By Eve McInerney
INDIANA — Friday, Oct. 21, was the beginning of a weekend which saw both presidential candidates visit Pennsylvania. This is one of the most important swing states in the election, and they came to fight for undecided voters. It was on this day that I traveled to Johnstown, to attend a rally for Donald Trump.
On my journey into Johnstown I was struck by the human landscape, dominated as it was by derelict factories, and by artifacts showing the mining history of this fascinating city. It felt like taking a step into a museum of America’s proud industrial past. It also felt like a city which was stuck in time, still trying to find its place in the 21st century economy.
Johnstown was in many ways the perfect place to witness Donald Trump, a man who has undoubtedly appealed to the victims of American deindustrialization and of globalization. His appeals to forestall the export of American industrial jobs must have been music to the ears of the people of Flood City.
I joined a line of thousands of devoted Trump supporters outside the Cambria County War Memorial Arena. After queuing for around a half hour, I made my way through security and into the arena to take my seat.
The people in the crowd were welcoming. Many of those I spoke to inside the stadium were remarkably friendly in their interactions. The atmosphere was relaxed at first. But as the next hour would show, this was the calm before the storm.
After several warm-up speakers shared personal stories relating to Johnstown and made their case for a Trump presidency, all members of the crowd placed their right hands over their hearts and pledged allegiance to the American flag.
As Trump made his way onto the podium, the crowd was lifted from their seats in a state of rapture at the appearance of the man who they seemed to see as the answer to all the problems in their lives.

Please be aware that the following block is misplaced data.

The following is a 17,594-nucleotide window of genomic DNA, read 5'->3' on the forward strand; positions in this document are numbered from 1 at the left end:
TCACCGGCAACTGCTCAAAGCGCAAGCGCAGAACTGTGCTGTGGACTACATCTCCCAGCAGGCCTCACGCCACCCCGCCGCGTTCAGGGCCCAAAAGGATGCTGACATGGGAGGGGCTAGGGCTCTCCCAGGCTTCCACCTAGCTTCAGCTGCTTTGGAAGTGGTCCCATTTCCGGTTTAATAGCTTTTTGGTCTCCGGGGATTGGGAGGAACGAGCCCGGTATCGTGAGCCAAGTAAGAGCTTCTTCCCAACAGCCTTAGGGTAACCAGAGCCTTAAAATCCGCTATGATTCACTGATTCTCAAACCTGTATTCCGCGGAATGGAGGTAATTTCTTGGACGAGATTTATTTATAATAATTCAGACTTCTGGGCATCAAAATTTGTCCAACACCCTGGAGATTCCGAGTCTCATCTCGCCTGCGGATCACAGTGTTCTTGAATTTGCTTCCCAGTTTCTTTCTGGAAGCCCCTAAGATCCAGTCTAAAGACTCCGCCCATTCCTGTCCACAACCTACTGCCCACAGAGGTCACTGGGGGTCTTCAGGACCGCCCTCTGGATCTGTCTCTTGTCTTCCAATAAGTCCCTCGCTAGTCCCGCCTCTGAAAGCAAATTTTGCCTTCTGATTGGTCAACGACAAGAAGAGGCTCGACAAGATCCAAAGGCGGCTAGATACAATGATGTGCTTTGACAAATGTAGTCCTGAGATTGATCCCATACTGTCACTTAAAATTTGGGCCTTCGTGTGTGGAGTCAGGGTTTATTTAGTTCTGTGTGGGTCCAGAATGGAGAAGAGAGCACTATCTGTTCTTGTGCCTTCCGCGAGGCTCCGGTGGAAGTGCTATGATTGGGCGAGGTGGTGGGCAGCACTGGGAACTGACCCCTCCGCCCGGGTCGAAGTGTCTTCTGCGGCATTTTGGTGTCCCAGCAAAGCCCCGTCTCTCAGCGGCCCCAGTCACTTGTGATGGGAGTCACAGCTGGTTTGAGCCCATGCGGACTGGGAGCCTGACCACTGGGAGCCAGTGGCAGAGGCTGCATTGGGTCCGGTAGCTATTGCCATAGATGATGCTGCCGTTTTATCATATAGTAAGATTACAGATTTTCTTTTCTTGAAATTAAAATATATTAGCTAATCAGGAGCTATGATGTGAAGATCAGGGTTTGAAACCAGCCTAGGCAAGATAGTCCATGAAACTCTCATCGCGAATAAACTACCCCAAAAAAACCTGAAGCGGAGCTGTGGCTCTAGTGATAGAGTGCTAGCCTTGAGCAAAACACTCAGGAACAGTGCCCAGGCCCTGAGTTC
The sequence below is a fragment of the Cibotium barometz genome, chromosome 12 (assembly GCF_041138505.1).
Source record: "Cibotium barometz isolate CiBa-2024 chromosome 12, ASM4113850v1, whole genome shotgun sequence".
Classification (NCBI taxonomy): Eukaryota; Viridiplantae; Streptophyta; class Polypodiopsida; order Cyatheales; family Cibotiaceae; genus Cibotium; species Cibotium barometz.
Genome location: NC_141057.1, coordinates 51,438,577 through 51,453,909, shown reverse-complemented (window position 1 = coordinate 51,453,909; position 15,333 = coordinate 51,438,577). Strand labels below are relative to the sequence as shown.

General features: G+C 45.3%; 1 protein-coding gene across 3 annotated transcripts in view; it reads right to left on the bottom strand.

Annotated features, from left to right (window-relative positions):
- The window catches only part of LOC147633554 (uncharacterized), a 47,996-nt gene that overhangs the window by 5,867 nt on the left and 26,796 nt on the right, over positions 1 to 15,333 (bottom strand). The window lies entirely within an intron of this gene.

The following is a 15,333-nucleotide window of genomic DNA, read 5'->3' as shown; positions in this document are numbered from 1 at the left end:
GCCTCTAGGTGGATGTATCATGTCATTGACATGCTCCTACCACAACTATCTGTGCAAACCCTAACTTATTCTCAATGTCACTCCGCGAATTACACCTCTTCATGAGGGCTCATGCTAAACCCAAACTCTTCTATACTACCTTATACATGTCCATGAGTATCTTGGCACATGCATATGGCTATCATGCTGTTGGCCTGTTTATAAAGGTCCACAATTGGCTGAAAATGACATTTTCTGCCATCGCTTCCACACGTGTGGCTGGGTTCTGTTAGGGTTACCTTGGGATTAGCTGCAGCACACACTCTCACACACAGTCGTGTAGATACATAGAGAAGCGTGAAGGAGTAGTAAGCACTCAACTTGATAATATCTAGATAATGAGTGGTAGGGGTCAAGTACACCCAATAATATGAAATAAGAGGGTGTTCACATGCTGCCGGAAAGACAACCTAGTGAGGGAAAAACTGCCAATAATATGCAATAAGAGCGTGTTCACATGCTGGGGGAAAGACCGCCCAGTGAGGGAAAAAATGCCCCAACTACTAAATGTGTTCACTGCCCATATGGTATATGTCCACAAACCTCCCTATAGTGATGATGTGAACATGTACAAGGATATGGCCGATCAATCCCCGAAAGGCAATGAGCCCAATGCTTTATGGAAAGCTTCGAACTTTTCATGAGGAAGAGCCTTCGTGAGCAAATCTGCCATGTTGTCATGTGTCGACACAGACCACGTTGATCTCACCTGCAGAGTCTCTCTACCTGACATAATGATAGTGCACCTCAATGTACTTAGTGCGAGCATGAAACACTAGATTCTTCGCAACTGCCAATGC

TRUMP LAUNCHED INTO his customary tirade against U.S foreign policy, the presidency of Barack Obama, Mexican immigrants and the Hillary Clinton email scandal. Every person in my vicinity joined in for the chorus of chants — “Lock her up,” “Build the wall,” “Trump, Trump, Trump.”
An atmosphere of hostility, anger, and (I think it’s fair to say) hatred had infiltrated the arena from the moment of Trump’s introduction. But the targets of Trump’s next attack were a little closer to the physical action than Obama and Clinton. It was at this point that all of the built up anger in the arena of more than 6,000 people was directed at the traveling press, who were situated in the center of the room.
This incident demonstrated, more than any other, the ability of this demagogue to mobilize his crowd. They booed and screamed at the relatively small group of journalists and members of the media – young professionals were only there doing their job, which is to protect the public from misinformation and to hold politicians accountable.
In his closing remarks, Trump stated, “We will win, we will shock the world, this is going to be Brexit plus, Brexit plus.”
SHOULD TRUMP manage to pull off a remarkable victory on Nov. 8, the world will be truly shocked. The United States has led the world for more than 100 years, providing an example of a stable democracy and of a nation fighting for progress and for protection of countries around the world. The result of a Trump victory will surely mark an end to the United States as we know it, and the instability which will result from this will likely shock the international world to its core.
Witnessing the transformation of seemingly kind and civil members of society into impassioned and hysterical followers of a cult-like leader was a fascinating experience. While we should not characterise his supporters as fundamentally immoral, this rally has shown me that the political methods Trump employs bring out the worst in his followers.
Eve McInerney, a junior political science major at Indiana University of Pennsylvania, is an exchange student from Canterbury, England.